Svetlana Alexievich wins award for work on Soviet women during Second World War and after Chernobyl disaster.
US singer-songwriter Bob Dylan has been awarded the Nobel Prize for Literature for “having created new poetic expressions within the great American song tradition”.
The Swedish Academy announced its decision on Thursday, drawing to a close the 2016 Nobel season.
Dylan’s surprise win marked the first time the prestigious award was bestowed to someone primarily seen as a musician.
The songwriter, 75, had been mentioned in the Nobel speculation for years, but few experts expected the academy to extend the award to a genre such as pop music.
Regarded by many as the voice of a generation for his influential music and lyrics from the 1960s onwards, Dylan is still writing songs and is often on tour.
“Dylan has the status of an icon. His influence on contemporary music is profound,” the Swedish Academy said, when it awarded the $930,000 prize.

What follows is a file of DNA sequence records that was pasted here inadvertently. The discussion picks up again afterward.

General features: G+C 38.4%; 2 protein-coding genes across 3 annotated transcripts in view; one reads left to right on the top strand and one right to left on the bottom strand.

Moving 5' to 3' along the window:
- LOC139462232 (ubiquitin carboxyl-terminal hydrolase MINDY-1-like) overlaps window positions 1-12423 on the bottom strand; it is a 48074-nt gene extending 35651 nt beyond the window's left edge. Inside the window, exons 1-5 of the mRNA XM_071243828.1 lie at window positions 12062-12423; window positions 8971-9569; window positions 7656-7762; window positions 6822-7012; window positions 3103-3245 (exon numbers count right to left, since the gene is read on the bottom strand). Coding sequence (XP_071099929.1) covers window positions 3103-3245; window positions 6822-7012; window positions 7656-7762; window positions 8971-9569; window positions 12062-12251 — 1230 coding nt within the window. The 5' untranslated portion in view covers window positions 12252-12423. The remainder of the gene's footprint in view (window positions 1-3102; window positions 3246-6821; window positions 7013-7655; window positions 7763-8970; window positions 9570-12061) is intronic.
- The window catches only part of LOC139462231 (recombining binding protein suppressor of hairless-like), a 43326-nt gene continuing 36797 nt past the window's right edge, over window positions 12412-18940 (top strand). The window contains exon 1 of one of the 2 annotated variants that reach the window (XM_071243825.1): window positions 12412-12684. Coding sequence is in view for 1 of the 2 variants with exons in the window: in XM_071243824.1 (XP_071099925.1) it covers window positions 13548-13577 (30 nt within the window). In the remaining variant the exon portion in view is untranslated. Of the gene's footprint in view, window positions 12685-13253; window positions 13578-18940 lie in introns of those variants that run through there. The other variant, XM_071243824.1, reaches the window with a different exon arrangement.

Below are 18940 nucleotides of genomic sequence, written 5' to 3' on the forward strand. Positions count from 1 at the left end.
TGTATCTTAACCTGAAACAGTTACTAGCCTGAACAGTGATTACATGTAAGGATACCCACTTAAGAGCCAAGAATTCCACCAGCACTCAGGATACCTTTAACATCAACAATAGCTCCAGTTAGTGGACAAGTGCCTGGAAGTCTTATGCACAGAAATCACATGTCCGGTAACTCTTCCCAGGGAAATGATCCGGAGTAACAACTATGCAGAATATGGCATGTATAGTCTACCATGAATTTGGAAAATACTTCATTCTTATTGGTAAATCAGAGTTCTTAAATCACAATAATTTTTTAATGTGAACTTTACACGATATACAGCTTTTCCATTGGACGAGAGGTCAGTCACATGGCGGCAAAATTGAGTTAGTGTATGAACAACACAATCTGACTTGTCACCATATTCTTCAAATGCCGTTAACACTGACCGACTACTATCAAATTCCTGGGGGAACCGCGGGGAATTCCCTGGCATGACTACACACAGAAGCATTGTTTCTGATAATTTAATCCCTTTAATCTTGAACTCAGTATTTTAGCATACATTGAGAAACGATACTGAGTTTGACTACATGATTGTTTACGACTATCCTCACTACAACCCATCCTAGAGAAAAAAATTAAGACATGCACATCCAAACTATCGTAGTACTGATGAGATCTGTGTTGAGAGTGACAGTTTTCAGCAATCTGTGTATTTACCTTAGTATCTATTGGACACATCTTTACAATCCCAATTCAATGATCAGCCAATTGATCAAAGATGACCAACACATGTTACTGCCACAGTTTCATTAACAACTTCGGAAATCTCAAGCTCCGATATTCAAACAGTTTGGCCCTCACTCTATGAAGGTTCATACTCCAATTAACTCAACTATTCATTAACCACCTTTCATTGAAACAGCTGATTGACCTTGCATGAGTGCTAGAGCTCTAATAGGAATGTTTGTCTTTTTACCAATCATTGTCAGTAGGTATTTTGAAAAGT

His songs such as Blowin’ in the Wind, Masters of War, A Hard Rain’s a-Gonna Fall, The Times They Are a-Changin, Subterranean Homesick Blues and Like a Rolling Stone captured a spirit of rebellion, dissent and independence.
“He is probably the greatest living poet,” Swedish Academy member Per Wastberg said.
This year, the Sweden-based body, which has awarded the literature prize since 1901, registered about 220 nominees that were later cut to a short list of five.
In 2015, the academy awarded Belarusian writer Svetlana Alexievich, citing her writings on key events affecting Belarus during and after the Soviet era, including the Chernobyl nuclear disaster, the Soviet-Afghan War and the fall of the Soviet Union.
The six awards will be handed out on December 10, the anniversary of prize founder Alfred Nobel’s death in 1896.